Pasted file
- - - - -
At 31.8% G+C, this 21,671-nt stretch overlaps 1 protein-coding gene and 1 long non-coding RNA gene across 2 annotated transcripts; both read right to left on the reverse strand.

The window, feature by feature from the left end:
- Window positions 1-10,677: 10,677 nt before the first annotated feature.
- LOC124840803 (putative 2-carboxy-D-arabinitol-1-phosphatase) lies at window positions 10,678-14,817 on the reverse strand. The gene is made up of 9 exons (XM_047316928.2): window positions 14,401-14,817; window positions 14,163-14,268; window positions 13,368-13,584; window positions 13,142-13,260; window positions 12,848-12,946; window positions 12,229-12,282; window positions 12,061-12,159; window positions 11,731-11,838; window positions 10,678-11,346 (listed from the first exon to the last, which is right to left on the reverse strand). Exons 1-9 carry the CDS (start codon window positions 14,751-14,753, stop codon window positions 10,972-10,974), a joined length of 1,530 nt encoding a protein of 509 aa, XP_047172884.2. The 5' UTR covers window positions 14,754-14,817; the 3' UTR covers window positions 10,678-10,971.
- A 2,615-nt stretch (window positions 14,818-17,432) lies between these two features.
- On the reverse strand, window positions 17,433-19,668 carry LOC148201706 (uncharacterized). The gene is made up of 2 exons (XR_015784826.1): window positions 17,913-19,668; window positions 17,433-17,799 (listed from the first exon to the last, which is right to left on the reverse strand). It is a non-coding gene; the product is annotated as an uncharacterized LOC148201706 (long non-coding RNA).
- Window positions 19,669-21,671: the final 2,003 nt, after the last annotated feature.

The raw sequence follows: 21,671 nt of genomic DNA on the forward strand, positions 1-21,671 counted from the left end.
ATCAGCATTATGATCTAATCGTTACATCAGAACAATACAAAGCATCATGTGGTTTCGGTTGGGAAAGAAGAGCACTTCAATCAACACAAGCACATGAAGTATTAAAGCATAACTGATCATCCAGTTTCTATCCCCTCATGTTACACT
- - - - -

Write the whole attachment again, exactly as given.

At 31.8% G+C, this 21,671-nt stretch overlaps 1 protein-coding gene and 1 long non-coding RNA gene across 2 annotated transcripts; both read right to left on the reverse strand.

The window, feature by feature from the left end:
- Window positions 1-10,677: 10,677 nt before the first annotated feature.
- LOC124840803 (putative 2-carboxy-D-arabinitol-1-phosphatase) lies at window positions 10,678-14,817 on the reverse strand. The gene is made up of 9 exons (XM_047316928.2): window positions 14,401-14,817; window positions 14,163-14,268; window positions 13,368-13,584; window positions 13,142-13,260; window positions 12,848-12,946; window positions 12,229-12,282; window positions 12,061-12,159; window positions 11,731-11,838; window positions 10,678-11,346 (listed from the first exon to the last, which is right to left on the reverse strand). Exons 1-9 carry the CDS (start codon window positions 14,751-14,753, stop codon window positions 10,972-10,974), a joined length of 1,530 nt encoding a protein of 509 aa, XP_047172884.2. The 5' UTR covers window positions 14,754-14,817; the 3' UTR covers window positions 10,678-10,971.
- A 2,615-nt stretch (window positions 14,818-17,432) lies between these two features.
- On the reverse strand, window positions 17,433-19,668 carry LOC148201706 (uncharacterized). The gene is made up of 2 exons (XR_015784826.1): window positions 17,913-19,668; window positions 17,433-17,799 (listed from the first exon to the last, which is right to left on the reverse strand). It is a non-coding gene; the product is annotated as an uncharacterized LOC148201706 (long non-coding RNA).
- Window positions 19,669-21,671: the final 2,003 nt, after the last annotated feature.

The raw sequence follows: 21,671 nt of genomic DNA on the forward strand, positions 1-21,671 counted from the left end.
ATCAGCATTATGATCTAATCGTTACATCAGAACAATACAAAGCATCATGTGGTTTCGGTTGGGAAAGAAGAGCACTTCAATCAACACAAGCACATGAAGTATTAAAGCATAACTGATCATCCAGTTTCTATCCCCTCATGTTACACT